Electoral vote 54 46
Popular vote 211,124[34] 244,242[34]
Percentage 46.4% 53.6%

The October surprise of the election was former Whig John J. Crittenden's endorsement of Douglas. Non-Republican former Whigs comprised the biggest block of swing voters, and Crittenden's endorsement of Douglas rather than Lincoln reduced Lincoln's chances of winning.[35]

The districts were drawn to favor Douglas' party, and the Democrats won 40 seats in the state House of Representatives while the Republicans won 35. In the State Senate, Republicans held 11 seats and Democrats held 14. Douglas was re-elected by the legislature 54–46, even though Lincoln's Republicans won the popular vote with a percentage of 50.6, by 3,402 votes.[36] However, the widespread media coverage of the debates greatly raised Lincoln's national profile, making him a viable candidate for nomination as the Republican candidate in the upcoming 1860 presidential election.

Ohio Republican committee chairman George Parsons put Lincoln in touch with Ohio's main political publisher, Follett and Foster of Columbus. They published copies of the text in Political Debates Between Hon. Abraham Lincoln and Hon. Stephen A. Douglas in the Celebrated Campaign of 1858, in Illinois. Four printings were made, and the fourth sold 16,000 copies.[37]


In 1994, C-SPAN aired a series of re-enactments of the debates filmed on location.[38] The debate locations in Illinois feature plaques and statuary of Douglas and Lincoln.[39]


  1. ^ Nevins, Fruits of Manifest Destiny, 1847–1852, p. 163
  2. ^ Abraham Lincoln, Speech at New Haven, Conn., March 6, 1860.
  3. ^ Collected Works of Abraham Lincoln. Volume 3.
  4. ^ Abraham Lincoln, Notes for Speech at Chicago, February 28, 1857
  5. ^ Speech in Reply to Senator Stephen Douglas in the Lincoln-Douglas debates of the 1858 campaign for the U.S. Senate, at Chicago, Illinois (July 10, 1858).
  6. ^ David Herbert Donald, Lincoln, pp. 206–210
  7. ^ David Herbert Donald, Lincoln, pp. 212–213
  8. ^ First Debate: Ottawa, Illinois, August 21, 1858
  9. ^ First Debate: Ottawa, Illinois, August 21, 1858
  10. ^ First Debate: Ottawa, Illinois, August 21, 1858
  11. ^ How Lincoln Bested Douglas in Their Famous Debates
  12. ^ The Founding Fathers and the Election of 1864
  13. ^ Abraham Lincoln: From Pioneer to President
  14. ^ Allan Nevins, Ordeal of the Union: Fruits of Manifest Destiny 1847–1852, pp. 219–345
  15. ^ Third Debate: Jonesboro, Illinois, September 15, 1858
  16. ^ First Debate: Ottawa, Illinois, August 21, 1858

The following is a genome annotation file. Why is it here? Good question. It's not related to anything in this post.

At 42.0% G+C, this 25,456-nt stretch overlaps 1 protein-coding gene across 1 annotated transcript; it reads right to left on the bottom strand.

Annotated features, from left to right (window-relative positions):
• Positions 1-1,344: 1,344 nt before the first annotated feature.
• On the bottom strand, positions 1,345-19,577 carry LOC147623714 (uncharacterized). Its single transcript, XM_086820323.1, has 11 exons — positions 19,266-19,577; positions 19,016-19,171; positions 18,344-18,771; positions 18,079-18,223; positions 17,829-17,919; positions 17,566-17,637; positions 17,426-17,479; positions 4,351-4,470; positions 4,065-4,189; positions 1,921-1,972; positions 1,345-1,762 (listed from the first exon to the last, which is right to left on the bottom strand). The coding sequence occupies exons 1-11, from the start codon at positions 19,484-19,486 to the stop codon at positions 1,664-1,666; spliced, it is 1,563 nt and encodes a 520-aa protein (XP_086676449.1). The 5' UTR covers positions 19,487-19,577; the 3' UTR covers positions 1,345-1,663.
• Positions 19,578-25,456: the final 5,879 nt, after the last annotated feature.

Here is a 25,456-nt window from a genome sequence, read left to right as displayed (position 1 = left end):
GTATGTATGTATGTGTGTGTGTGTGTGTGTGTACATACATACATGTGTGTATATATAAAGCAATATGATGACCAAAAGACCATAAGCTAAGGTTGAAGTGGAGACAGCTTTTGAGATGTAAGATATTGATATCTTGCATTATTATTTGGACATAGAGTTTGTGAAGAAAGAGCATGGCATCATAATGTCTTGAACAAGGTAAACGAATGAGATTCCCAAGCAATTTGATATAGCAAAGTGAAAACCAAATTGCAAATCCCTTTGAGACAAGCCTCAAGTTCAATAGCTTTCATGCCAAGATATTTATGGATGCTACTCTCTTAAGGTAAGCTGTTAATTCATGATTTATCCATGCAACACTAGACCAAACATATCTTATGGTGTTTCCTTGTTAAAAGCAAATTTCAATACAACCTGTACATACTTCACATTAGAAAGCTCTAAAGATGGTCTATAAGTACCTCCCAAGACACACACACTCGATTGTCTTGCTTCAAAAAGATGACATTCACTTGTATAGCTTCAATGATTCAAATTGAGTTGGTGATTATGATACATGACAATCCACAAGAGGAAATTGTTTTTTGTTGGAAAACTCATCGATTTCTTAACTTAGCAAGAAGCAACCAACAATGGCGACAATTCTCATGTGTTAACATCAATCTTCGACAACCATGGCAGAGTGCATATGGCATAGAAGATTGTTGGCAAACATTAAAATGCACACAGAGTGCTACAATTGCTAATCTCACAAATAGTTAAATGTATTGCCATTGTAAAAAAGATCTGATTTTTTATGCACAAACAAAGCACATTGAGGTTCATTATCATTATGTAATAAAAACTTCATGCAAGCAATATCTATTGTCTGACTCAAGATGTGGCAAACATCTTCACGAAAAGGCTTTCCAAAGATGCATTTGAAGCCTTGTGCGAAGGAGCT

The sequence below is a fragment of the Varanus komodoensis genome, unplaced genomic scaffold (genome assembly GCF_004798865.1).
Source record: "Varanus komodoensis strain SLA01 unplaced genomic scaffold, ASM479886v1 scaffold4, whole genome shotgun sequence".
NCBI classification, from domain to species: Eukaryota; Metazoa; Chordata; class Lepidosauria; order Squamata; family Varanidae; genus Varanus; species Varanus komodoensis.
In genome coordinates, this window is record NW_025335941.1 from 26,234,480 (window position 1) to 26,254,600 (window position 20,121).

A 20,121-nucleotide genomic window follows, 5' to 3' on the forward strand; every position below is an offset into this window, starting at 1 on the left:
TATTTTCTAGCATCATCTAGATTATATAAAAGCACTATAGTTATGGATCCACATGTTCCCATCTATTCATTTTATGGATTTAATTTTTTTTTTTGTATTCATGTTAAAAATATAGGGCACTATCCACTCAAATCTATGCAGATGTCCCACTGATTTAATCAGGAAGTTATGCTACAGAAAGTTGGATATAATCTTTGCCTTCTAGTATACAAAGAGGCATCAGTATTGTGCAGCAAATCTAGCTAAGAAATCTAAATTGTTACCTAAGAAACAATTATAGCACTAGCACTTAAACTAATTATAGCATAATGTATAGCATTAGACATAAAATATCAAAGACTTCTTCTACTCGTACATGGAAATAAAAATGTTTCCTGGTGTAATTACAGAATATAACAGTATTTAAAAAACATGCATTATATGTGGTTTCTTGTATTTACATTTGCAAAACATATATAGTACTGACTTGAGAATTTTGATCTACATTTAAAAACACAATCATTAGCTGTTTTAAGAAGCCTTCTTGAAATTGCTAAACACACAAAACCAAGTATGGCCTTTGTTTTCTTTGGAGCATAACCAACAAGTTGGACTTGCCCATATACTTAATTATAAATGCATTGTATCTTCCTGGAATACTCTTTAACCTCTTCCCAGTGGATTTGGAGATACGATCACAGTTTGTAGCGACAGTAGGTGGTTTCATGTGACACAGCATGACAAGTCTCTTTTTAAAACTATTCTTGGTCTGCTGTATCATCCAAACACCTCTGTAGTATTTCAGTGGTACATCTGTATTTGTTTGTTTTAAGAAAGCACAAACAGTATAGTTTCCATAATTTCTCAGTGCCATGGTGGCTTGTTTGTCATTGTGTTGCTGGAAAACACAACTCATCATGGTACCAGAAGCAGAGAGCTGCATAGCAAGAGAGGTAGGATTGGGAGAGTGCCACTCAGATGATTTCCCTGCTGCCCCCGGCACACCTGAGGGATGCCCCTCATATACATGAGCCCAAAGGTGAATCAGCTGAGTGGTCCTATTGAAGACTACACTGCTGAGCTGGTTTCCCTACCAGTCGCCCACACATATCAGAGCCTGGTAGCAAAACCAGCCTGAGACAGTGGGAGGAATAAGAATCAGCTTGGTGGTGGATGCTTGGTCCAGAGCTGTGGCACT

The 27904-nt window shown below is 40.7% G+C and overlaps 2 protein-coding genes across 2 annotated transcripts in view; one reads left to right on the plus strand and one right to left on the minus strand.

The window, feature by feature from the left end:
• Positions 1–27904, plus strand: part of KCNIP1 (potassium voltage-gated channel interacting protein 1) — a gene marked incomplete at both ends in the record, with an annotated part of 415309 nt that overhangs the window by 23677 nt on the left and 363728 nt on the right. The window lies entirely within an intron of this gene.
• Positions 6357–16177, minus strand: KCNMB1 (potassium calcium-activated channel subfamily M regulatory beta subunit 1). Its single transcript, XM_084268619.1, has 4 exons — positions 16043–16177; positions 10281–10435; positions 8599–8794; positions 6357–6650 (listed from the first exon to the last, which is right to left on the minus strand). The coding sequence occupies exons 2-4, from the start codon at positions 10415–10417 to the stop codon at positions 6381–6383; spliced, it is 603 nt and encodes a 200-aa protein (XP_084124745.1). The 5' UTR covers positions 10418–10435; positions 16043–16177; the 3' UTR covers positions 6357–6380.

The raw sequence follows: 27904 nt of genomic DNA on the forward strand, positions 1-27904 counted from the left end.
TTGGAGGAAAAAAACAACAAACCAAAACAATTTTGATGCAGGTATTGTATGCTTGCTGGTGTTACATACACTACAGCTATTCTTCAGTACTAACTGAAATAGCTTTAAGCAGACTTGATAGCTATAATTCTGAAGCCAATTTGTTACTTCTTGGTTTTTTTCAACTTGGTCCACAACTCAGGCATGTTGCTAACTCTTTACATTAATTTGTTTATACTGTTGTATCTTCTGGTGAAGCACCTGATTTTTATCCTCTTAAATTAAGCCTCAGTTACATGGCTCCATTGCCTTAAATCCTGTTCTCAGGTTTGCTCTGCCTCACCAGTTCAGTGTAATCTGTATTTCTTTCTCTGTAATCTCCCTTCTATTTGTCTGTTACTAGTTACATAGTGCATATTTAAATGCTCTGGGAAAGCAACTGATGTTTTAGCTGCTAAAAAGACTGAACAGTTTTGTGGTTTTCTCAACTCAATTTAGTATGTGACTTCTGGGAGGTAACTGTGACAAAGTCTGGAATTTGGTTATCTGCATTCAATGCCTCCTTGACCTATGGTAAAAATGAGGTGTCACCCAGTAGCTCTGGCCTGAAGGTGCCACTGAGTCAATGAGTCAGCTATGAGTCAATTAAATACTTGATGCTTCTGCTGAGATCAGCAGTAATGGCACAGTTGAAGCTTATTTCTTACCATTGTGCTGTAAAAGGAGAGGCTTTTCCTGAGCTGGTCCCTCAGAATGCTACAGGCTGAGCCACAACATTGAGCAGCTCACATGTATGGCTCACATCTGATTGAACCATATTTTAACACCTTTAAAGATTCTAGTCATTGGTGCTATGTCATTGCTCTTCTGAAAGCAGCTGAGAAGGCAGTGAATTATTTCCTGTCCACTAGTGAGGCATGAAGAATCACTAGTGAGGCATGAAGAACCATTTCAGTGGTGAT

17. ^ Third Debate: Jonesboro, Illinois, September 15, 1858
  18. ^ First Debate: Ottawa, Illinois, August 21, 1858
  19. ^ First Debate: Ottawa, Illinois, August 21, 1858
  20. ^ First Debate: Ottawa, Illinois, August 21, 1858
  21. ^ First Debate: Ottawa, Illinois, Douglas quote, August 21, 1858
  22. ^ First Debate: Ottawa, Illinois, August 21, 1858
  23. ^ a b c d Debate at Ottawa, Illinois, Lincoln quote, August 21, 1858
  24. ^ Debate at Freeport, Illinois, August 27, 1858
  25. ^ Second Debate: Freeport, Illinois, August 27, 1858
  26. ^ James McPherson, Battle Cry of Freedom, p. 195
  27. ^ David Herbert Donald, Lincoln, p. 220
  28. ^ David Herbert Donald, Lincoln, p. 221
  29. ^ Charleston debate
  30. ^ Third Debate: Jonesboro, Illinois, September 15, 1858
  31. ^ Debate at Galesburg, Illinois, October 7, 1858 – These quotes were originally from a speech made by Lincoln at Chicago, July 10, 1858
  32. ^ a b Debate at Alton, Illinois, October 15, 1858
  33. ^ Debate at Quincy, Illinois, October 13, 1858
  34. ^ a b "IL US Senate 1858". OurCampaigns. Retrieved November 28, 2018.
  35. ^ Guelzo, Allen C. (2008). Lincoln and Douglas: The Debates That Defined America. pp. 273–277, 282.
  36. ^ Guelzo, Allen C. (2008). Lincoln and Douglas: The Debates that Defined America. New York: Simon and Schuster. pp. 284–285.
  37. ^ Guelzo, Allen C. (2008). Lincoln and Douglas: The Debates that Defined America. New York: Simon and Schuster. pp. 305–306.
  38. ^ "C-Span, Illinois re-enact Lincoln-Douglas debates History in the Re-making". tribunedigital-baltimoresun. Retrieved February 28, 2018.
  39. ^ "The Lincoln-Douglas Debates". Retrieved February 28, 2018.

Further reading

  • On January 1, 2009, BBC Audiobooks America, published the first complete recording of the Lincoln–Douglas Debates, starring actors David Strathairn as Abraham Lincoln and Richard Dreyfuss as Stephen Douglas with an introduction by Allen C. Guelzo, Henry R. Luce III Professor of the Civil War Era at Gettysburg College. The text of the recording was provided courtesy of the Abraham Lincoln Association as presented in The Collected Works of Abraham Lincoln.
  • Jaffa, Harry V. (2009). Crisis of the House Divided: An Interpretation of the Issues in the Lincoln–Douglas Debates, 50th Anniversary Edition. University of Chicago Press. ISBN 978-0-226-39118-2.
  • Good, Timothy S. (2007). The Lincoln–Douglas Debates and the Making of a President,. McFarland Press. ISBN 978-0-7864-3065-9.

External links